"I didn't get a chance to sit in the new chairs in the Nowak Room."

Now, I can say my sources say that Don is also involved in a new career in the movies. Perhaps we will soon see him on the big screen...

Fire News

By Lara Bricker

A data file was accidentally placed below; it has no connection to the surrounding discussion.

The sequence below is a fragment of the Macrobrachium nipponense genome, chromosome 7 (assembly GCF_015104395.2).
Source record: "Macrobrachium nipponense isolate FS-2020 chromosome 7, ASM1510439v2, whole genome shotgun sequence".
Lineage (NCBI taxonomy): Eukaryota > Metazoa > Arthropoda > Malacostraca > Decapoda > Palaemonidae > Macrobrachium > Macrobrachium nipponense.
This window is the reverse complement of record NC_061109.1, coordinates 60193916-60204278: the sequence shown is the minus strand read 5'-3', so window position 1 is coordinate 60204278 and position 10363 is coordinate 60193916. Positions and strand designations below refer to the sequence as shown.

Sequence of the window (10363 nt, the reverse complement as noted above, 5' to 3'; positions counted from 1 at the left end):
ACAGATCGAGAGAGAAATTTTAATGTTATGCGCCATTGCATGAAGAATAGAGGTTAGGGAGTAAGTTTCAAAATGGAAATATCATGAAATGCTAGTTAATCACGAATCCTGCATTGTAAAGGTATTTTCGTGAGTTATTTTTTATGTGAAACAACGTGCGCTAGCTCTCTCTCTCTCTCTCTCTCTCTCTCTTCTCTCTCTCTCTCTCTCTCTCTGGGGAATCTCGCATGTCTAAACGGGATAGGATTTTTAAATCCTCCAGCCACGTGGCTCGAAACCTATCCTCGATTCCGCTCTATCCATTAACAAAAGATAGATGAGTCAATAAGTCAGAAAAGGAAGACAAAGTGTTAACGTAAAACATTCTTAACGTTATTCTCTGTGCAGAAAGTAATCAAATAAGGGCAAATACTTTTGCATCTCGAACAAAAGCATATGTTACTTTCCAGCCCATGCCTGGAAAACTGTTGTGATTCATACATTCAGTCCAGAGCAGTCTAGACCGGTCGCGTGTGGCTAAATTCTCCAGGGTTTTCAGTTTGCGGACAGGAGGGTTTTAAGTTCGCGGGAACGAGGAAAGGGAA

EXETER__Fire investigators suspect a fire inside a Tamarind Lane garage early Tuesday morning was sparked by the spontaneous combustion of some rags covered in linseed oil."We’re suspecting it was discarded rags," Exeter Fire Chief Brian Comeau said. Exeter firefighters were called to 5 Tamarind Lane at 2:15 a.m. for a report of a fire in the residential garage, Chief Comeau said. The homeowner had noticed the fire and was trying to extinguish it on his own by the time fire crews arrived on the scene. Firefighters were able to douse the flames quickly using water from a tanker truck, Comeau said, adding there was a fire hydrant in the area if they needed additional water. "The damage was pretty much contained to the garage area, it never got into the house," the fire chief said. "There was some smoke and heat damage within the garage, but it was not a total loss."The fire Tuesday is the second time in recent months that a fire was believed to have been started by spontaneous combustion of oil soaked rags. In May, a home at 6 Gill St., was heavily damaged when rags stored in a sealed metal container heated up and caught fire. "The fires are being caused by how these rags and the painting materials are being stored after their use," Comeau said. For example, a homeowner may use rags to stain a piece of furniture and then place the rags inside the sealed stain container. "When they get in a closed container like a gas container, the rags will heat up and spontaneously combust," he said, adding people should always read the label of a stain or paint can for special instructions. And they should keep an eye out for linseed oil. "Linseed oil is the culprit," Comeau said.If using a rag or cloth to apply stain or paint, people should make sure to leave the rags in an area away from their home when done. "So if it’s going to do anything, it will do it without damaging your property."